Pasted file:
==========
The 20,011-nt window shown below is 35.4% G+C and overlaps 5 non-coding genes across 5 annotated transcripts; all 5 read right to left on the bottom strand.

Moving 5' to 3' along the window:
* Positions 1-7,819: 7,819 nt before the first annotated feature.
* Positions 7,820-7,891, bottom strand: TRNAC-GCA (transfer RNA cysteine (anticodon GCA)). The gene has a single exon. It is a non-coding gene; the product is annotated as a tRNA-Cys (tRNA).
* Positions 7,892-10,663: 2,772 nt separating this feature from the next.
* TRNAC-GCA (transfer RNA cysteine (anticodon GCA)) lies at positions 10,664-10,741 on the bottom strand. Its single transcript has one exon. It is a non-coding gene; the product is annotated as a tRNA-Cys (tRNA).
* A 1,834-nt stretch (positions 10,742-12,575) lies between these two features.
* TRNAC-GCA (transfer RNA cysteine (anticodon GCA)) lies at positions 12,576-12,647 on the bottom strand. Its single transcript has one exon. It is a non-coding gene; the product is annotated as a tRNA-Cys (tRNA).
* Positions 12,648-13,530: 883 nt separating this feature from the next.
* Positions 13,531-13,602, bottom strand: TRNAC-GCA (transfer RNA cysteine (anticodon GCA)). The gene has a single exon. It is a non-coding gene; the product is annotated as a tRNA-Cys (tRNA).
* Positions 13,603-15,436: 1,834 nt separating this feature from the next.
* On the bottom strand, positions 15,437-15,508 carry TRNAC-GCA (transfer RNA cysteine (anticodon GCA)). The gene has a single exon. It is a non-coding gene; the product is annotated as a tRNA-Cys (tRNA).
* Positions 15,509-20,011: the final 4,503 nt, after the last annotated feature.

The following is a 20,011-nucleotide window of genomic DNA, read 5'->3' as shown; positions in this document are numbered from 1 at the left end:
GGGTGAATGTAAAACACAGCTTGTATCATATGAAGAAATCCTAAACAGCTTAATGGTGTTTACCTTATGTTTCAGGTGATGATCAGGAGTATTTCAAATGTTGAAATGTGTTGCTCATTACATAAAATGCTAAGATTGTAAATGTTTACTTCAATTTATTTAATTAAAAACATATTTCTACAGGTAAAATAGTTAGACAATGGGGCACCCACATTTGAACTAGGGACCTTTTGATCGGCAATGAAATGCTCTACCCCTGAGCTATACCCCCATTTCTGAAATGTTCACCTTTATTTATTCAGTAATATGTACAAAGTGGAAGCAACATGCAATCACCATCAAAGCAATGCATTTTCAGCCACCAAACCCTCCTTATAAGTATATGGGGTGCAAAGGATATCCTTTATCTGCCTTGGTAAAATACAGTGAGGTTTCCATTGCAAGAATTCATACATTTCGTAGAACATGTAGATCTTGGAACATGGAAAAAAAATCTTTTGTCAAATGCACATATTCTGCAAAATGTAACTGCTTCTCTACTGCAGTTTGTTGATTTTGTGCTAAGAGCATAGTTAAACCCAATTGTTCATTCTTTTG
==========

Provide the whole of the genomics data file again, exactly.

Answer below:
The 20,011-nt window shown below is 35.4% G+C and overlaps 5 non-coding genes across 5 annotated transcripts; all 5 read right to left on the bottom strand.

Moving 5' to 3' along the window:
* Positions 1-7,819: 7,819 nt before the first annotated feature.
* Positions 7,820-7,891, bottom strand: TRNAC-GCA (transfer RNA cysteine (anticodon GCA)). The gene has a single exon. It is a non-coding gene; the product is annotated as a tRNA-Cys (tRNA).
* Positions 7,892-10,663: 2,772 nt separating this feature from the next.
* TRNAC-GCA (transfer RNA cysteine (anticodon GCA)) lies at positions 10,664-10,741 on the bottom strand. Its single transcript has one exon. It is a non-coding gene; the product is annotated as a tRNA-Cys (tRNA).
* A 1,834-nt stretch (positions 10,742-12,575) lies between these two features.
* TRNAC-GCA (transfer RNA cysteine (anticodon GCA)) lies at positions 12,576-12,647 on the bottom strand. Its single transcript has one exon. It is a non-coding gene; the product is annotated as a tRNA-Cys (tRNA).
* Positions 12,648-13,530: 883 nt separating this feature from the next.
* Positions 13,531-13,602, bottom strand: TRNAC-GCA (transfer RNA cysteine (anticodon GCA)). The gene has a single exon. It is a non-coding gene; the product is annotated as a tRNA-Cys (tRNA).
* Positions 13,603-15,436: 1,834 nt separating this feature from the next.
* On the bottom strand, positions 15,437-15,508 carry TRNAC-GCA (transfer RNA cysteine (anticodon GCA)). The gene has a single exon. It is a non-coding gene; the product is annotated as a tRNA-Cys (tRNA).
* Positions 15,509-20,011: the final 4,503 nt, after the last annotated feature.

The following is a 20,011-nucleotide window of genomic DNA, read 5'->3' as shown; positions in this document are numbered from 1 at the left end:
GGGTGAATGTAAAACACAGCTTGTATCATATGAAGAAATCCTAAACAGCTTAATGGTGTTTACCTTATGTTTCAGGTGATGATCAGGAGTATTTCAAATGTTGAAATGTGTTGCTCATTACATAAAATGCTAAGATTGTAAATGTTTACTTCAATTTATTTAATTAAAAACATATTTCTACAGGTAAAATAGTTAGACAATGGGGCACCCACATTTGAACTAGGGACCTTTTGATCGGCAATGAAATGCTCTACCCCTGAGCTATACCCCCATTTCTGAAATGTTCACCTTTATTTATTCAGTAATATGTACAAAGTGGAAGCAACATGCAATCACCATCAAAGCAATGCATTTTCAGCCACCAAACCCTCCTTATAAGTATATGGGGTGCAAAGGATATCCTTTATCTGCCTTGGTAAAATACAGTGAGGTTTCCATTGCAAGAATTCATACATTTCGTAGAACATGTAGATCTTGGAACATGGAAAAAAAATCTTTTGTCAAATGCACATATTCTGCAAAATGTAACTGCTTCTCTACTGCAGTTTGTTGATTTTGTGCTAAGAGCATAGTTAAACCCAATTGTTCATTCTTTTG